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In re Ashton McK.

Supreme Court of New York, First Department

November 14, 2013

In re Sara Ashton McK., Petitioner-Appellant,
Samuel Bode M., Respondent-Respondent

Amed Marzano & Sediva PLLC, New York (Naved Amed of counsel), for appellant.

Barbara J. Schaffer, New York, (Jill M. Zuccardy of counsel), for respondent.

Gonzalez, P.J., Friedman, Sweeny, Moskowitz, Clark, JJ.

Order, Family Court, New York County (Fiordaliza A. Rodriguez, Referee), entered on or about May 30, 2013, which granted respondent father's motion to dismiss the mother's custody petition, unanimously reversed, on the law, without costs, the motion denied, the petition reinstated, and the matter remanded for further proceedings consistent herewith.

The Family Court properly found that New York is the child's home state, based "on the literal construction of the statute, " since the mother gave birth on February 23, 2013, in New York and the child lived in New York continuously until the time of the mother's filing of her custody petition, two days later. However, the court erred in declining to exercise jurisdiction pursuant to the Uniform Child Custody Jurisdiction and Enforcement Act (UCCJEA) (Domestic Relations Law art 5—A) to determine the mother's petition for initial custody of the child. The California court did not have "jurisdiction substantially in conformity" with the UCCJEA (see Domestic Relations Law § 76-e), since the father's paternity petition, filed in California on November 15, 2012, did not initiate a proper custody proceeding, because the child had not yet been born. Under the UCCJEA, courts cannot exercise subject matter jurisdiction over custody proceedings filed prior to the birth of a child (see e.g. Waltenburg v Waltenburg, 270 S.W.3d 308, 316-317 [Tex App, 5th Dist 2008]).

We are unpersuaded that the mother engaged in "unjustifiable conduct" to gain the Family Court's jurisdiction (see Domestic Relations Law § 76-g; Matter of Schleger v Stebelsky, 79 A.D.3d 1133 [2d Dept 2010]). While "unjustifiable conduct" is not defined by statute, courts generally apply this provision where a child has been removed contrary to an existing custody order (see Adoption House v P.M., 2003 WL 23354141, *7, 2003 Del Fam Ct LEXIS 227, *22 [Del Fam Ct 2003]). We therefore, disagree with the Referee's finding that the mother's "appropriation of the child while in utero was irresponsible" and "reprehensible" and warranted a declination of jurisdiction in favor of the California court. Rather, the mother's conduct at issue here amounts to nothing more than her decision to relocate to New York during her pregnancy. Further, we reject the Referee's apparent suggestion that, prior to her relocation, the mother needed to somehow arrange her relocation with the father with whom she had only a brief romantic relationship. Putative fathers have neither the right nor the ability to restrict a pregnant woman from her constitutionally-protected liberty (see Matter of Wilner v Prowda, 158 Misc.2d 579 [Sup Ct, NY County 1993] [refusing the putative father's request to determine custody of the parties' unborn child and restrain his then-pregnant wife from leaving New York]).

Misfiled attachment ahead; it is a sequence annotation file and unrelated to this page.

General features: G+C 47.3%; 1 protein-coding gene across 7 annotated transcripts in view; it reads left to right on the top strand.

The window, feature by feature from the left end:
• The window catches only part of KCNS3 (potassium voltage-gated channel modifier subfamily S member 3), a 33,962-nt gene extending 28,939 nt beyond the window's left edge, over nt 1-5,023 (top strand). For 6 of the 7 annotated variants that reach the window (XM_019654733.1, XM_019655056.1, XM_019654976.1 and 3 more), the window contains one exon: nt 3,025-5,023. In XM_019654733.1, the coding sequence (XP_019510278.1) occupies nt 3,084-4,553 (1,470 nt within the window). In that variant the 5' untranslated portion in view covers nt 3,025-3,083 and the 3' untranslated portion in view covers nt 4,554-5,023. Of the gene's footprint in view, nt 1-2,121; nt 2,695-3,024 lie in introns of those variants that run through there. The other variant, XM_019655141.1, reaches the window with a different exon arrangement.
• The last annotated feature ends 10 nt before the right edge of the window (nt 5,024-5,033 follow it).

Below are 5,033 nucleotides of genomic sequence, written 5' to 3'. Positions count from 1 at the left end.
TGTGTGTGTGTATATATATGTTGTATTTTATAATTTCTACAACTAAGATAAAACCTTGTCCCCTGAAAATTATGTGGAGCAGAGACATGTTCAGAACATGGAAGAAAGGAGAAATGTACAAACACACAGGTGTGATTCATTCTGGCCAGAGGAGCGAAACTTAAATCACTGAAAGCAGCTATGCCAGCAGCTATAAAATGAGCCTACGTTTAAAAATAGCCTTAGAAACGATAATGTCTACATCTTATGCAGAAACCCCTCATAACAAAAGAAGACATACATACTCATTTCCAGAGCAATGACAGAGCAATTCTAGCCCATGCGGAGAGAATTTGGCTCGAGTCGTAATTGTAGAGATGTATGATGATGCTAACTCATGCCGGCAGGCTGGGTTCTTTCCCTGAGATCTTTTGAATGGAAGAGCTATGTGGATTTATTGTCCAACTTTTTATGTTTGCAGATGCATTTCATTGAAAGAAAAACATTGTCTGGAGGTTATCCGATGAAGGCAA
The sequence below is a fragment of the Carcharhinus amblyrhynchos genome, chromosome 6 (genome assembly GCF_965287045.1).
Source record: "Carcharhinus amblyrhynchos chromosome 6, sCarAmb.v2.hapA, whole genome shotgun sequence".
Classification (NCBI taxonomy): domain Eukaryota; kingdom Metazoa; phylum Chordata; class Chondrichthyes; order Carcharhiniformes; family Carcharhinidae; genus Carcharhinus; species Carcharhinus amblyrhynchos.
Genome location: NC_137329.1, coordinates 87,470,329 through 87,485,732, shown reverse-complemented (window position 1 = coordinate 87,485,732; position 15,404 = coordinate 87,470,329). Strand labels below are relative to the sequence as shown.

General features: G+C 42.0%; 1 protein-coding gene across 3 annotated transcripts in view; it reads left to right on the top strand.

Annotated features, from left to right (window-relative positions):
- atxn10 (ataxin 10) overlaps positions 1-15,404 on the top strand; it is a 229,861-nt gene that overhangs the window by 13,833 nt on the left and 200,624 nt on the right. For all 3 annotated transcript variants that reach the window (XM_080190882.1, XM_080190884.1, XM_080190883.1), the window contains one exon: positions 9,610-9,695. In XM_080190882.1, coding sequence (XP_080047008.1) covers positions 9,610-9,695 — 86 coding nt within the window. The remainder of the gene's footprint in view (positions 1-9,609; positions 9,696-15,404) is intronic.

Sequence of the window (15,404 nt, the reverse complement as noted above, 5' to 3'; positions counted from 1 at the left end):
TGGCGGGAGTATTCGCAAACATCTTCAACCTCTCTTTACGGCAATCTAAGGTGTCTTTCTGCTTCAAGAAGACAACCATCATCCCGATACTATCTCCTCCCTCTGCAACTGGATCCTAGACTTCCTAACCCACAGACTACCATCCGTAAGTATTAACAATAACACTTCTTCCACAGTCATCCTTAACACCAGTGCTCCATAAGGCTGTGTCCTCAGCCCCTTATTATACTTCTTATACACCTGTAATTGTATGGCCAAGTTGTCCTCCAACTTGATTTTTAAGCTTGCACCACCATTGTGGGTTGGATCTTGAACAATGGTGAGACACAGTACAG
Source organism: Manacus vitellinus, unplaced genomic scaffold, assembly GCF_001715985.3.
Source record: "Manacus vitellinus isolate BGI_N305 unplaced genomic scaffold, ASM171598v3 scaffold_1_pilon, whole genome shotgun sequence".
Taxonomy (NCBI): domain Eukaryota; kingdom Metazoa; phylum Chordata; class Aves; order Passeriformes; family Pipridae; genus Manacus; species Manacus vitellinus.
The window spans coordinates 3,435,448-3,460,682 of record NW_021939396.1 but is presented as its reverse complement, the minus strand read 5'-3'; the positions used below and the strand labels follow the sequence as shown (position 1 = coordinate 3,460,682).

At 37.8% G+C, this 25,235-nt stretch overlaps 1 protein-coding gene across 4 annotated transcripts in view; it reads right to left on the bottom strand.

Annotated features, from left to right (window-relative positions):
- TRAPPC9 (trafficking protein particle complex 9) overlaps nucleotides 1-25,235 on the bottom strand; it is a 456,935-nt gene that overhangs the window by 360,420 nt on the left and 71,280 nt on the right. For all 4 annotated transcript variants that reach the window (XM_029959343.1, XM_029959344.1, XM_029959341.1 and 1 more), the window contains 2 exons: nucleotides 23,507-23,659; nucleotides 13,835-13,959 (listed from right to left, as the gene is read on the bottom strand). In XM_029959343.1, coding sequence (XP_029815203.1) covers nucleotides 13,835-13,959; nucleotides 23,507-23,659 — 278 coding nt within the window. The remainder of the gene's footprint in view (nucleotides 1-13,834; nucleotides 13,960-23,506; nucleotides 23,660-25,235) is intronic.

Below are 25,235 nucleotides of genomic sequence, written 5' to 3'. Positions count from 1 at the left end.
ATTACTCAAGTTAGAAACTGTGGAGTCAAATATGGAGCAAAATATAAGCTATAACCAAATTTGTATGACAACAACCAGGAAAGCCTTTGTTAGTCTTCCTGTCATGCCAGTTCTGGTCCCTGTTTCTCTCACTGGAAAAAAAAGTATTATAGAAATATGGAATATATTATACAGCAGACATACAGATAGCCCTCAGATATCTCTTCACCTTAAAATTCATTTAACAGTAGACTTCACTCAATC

Family Court erred in declining jurisdiction on the basis of an inconvenient forum (see Domestic Relations Law § 76-f[1]; Matter of Greenidge v Greenidge, 16 A.D.3d 583 [2d Dept 2005]). Although "[a] determination as to whether a court is an inconvenient forum is left to the sound discretion of the trial court after consideration of eight enumerated factors" (Matter of Frank MM. v Lorain NN., 103 A.D.3d 951, 952 [3d Dept 2013]; see Domestic Relations Law § 76-f[2]), the Referee did not consider all of the relevant factors in reaching its determination that New York was an inconvenient forum (see Matter of Blerim M. v Racquel M., 41 A.D.3d 306 [1st Dept 2007]). The father appears to be in a superior financial position to the mother, there is an approximate 3, 000 mile distance between New York and California, the mother has now established herself as a New York resident, the child was born in New York and has never resided in California, and New York is the child's "home state." The UCCJEA "elevates the home state' to paramount importance in both initial custody determinations and modifications of custody orders" (Gottlieb v Gottlieb, 103 A.D.3d 593, 594 [1st Dept 2013], quoting Matter of Michael McC. v Manuela A., 48 A.D.3d 91, 95 [1st Dept 2007], lv dismissed 10 N.Y.3d 836 [2008]). While there is every indication that each court has the ability to decide the issues expeditiously, a court of this State is no less competent to determine the issues and assess the credibility of the parties than a judge of the California court.

Although the Referee found the mother's conduct to be a relevant factor, her relocation to New York with her fetus did not constitute conduct capable of supporting the Referee's decision to decline jurisdiction based on inconvenient forum.

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